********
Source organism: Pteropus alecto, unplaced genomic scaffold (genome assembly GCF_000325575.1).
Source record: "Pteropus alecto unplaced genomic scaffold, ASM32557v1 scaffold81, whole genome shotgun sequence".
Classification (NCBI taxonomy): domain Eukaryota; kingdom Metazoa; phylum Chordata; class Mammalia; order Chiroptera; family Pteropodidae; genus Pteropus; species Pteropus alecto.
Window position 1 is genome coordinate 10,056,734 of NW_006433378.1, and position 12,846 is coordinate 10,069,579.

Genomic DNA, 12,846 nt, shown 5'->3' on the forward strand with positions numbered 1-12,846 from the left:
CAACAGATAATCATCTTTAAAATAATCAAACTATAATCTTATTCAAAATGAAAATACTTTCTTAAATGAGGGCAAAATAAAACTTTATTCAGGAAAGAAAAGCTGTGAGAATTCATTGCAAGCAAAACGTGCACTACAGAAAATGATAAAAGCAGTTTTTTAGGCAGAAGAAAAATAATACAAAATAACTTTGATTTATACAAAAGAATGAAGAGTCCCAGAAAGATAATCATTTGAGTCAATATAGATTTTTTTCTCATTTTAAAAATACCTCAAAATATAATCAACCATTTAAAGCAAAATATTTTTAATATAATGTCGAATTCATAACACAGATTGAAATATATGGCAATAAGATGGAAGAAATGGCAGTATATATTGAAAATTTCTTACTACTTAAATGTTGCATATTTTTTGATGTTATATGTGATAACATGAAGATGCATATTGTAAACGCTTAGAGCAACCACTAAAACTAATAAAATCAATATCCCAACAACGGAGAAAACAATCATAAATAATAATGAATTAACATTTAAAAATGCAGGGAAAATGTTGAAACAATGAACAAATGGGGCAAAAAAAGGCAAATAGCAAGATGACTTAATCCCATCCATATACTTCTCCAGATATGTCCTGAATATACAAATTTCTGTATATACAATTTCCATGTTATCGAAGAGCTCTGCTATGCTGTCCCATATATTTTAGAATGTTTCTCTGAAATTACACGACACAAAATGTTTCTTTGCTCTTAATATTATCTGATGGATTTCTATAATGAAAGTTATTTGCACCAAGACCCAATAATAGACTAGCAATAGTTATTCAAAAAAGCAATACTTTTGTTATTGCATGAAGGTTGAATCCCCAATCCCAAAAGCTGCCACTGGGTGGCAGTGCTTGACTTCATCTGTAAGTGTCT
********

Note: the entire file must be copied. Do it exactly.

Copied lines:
Source organism: Pteropus alecto, unplaced genomic scaffold (genome assembly GCF_000325575.1).
Source record: "Pteropus alecto unplaced genomic scaffold, ASM32557v1 scaffold81, whole genome shotgun sequence".
Classification (NCBI taxonomy): domain Eukaryota; kingdom Metazoa; phylum Chordata; class Mammalia; order Chiroptera; family Pteropodidae; genus Pteropus; species Pteropus alecto.
Window position 1 is genome coordinate 10,056,734 of NW_006433378.1, and position 12,846 is coordinate 10,069,579.

Genomic DNA, 12,846 nt, shown 5'->3' on the forward strand with positions numbered 1-12,846 from the left:
CAACAGATAATCATCTTTAAAATAATCAAACTATAATCTTATTCAAAATGAAAATACTTTCTTAAATGAGGGCAAAATAAAACTTTATTCAGGAAAGAAAAGCTGTGAGAATTCATTGCAAGCAAAACGTGCACTACAGAAAATGATAAAAGCAGTTTTTTAGGCAGAAGAAAAATAATACAAAATAACTTTGATTTATACAAAAGAATGAAGAGTCCCAGAAAGATAATCATTTGAGTCAATATAGATTTTTTTCTCATTTTAAAAATACCTCAAAATATAATCAACCATTTAAAGCAAAATATTTTTAATATAATGTCGAATTCATAACACAGATTGAAATATATGGCAATAAGATGGAAGAAATGGCAGTATATATTGAAAATTTCTTACTACTTAAATGTTGCATATTTTTTGATGTTATATGTGATAACATGAAGATGCATATTGTAAACGCTTAGAGCAACCACTAAAACTAATAAAATCAATATCCCAACAACGGAGAAAACAATCATAAATAATAATGAATTAACATTTAAAAATGCAGGGAAAATGTTGAAACAATGAACAAATGGGGCAAAAAAAGGCAAATAGCAAGATGACTTAATCCCATCCATATACTTCTCCAGATATGTCCTGAATATACAAATTTCTGTATATACAATTTCCATGTTATCGAAGAGCTCTGCTATGCTGTCCCATATATTTTAGAATGTTTCTCTGAAATTACACGACACAAAATGTTTCTTTGCTCTTAATATTATCTGATGGATTTCTATAATGAAAGTTATTTGCACCAAGACCCAATAATAGACTAGCAATAGTTATTCAAAAAAGCAATACTTTTGTTATTGCATGAAGGTTGAATCCCCAATCCCAAAAGCTGCCACTGGGTGGCAGTGCTTGACTTCATCTGTAAGTGTCT